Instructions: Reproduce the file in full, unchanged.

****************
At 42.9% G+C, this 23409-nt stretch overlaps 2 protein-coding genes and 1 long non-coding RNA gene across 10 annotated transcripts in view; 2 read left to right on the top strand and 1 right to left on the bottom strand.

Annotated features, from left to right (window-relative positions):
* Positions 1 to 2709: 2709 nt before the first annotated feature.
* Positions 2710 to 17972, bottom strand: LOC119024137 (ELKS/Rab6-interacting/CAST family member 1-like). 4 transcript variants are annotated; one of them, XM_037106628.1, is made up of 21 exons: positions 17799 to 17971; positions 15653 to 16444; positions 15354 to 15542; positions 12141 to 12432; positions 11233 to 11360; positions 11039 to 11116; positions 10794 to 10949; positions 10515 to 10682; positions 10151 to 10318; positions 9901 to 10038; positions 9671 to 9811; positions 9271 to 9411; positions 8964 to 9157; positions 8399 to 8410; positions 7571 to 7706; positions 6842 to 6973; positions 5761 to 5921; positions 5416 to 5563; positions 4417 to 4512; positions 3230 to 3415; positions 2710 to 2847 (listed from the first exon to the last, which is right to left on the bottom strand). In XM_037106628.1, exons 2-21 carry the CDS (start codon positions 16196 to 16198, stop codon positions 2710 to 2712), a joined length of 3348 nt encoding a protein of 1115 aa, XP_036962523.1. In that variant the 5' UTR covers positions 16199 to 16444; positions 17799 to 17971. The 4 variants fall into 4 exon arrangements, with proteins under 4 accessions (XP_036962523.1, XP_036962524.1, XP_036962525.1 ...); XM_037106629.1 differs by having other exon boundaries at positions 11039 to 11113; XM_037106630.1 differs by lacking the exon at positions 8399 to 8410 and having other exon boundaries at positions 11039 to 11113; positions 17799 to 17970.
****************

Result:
At 42.9% G+C, this 23409-nt stretch overlaps 2 protein-coding genes and 1 long non-coding RNA gene across 10 annotated transcripts in view; 2 read left to right on the top strand and 1 right to left on the bottom strand.

Annotated features, from left to right (window-relative positions):
* Positions 1 to 2709: 2709 nt before the first annotated feature.
* Positions 2710 to 17972, bottom strand: LOC119024137 (ELKS/Rab6-interacting/CAST family member 1-like). 4 transcript variants are annotated; one of them, XM_037106628.1, is made up of 21 exons: positions 17799 to 17971; positions 15653 to 16444; positions 15354 to 15542; positions 12141 to 12432; positions 11233 to 11360; positions 11039 to 11116; positions 10794 to 10949; positions 10515 to 10682; positions 10151 to 10318; positions 9901 to 10038; positions 9671 to 9811; positions 9271 to 9411; positions 8964 to 9157; positions 8399 to 8410; positions 7571 to 7706; positions 6842 to 6973; positions 5761 to 5921; positions 5416 to 5563; positions 4417 to 4512; positions 3230 to 3415; positions 2710 to 2847 (listed from the first exon to the last, which is right to left on the bottom strand). In XM_037106628.1, exons 2-21 carry the CDS (start codon positions 16196 to 16198, stop codon positions 2710 to 2712), a joined length of 3348 nt encoding a protein of 1115 aa, XP_036962523.1. In that variant the 5' UTR covers positions 16199 to 16444; positions 17799 to 17971. The 4 variants fall into 4 exon arrangements, with proteins under 4 accessions (XP_036962523.1, XP_036962524.1, XP_036962525.1 ...); XM_037106629.1 differs by having other exon boundaries at positions 11039 to 11113; XM_037106630.1 differs by lacking the exon at positions 8399 to 8410 and having other exon boundaries at positions 11039 to 11113; positions 17799 to 17970.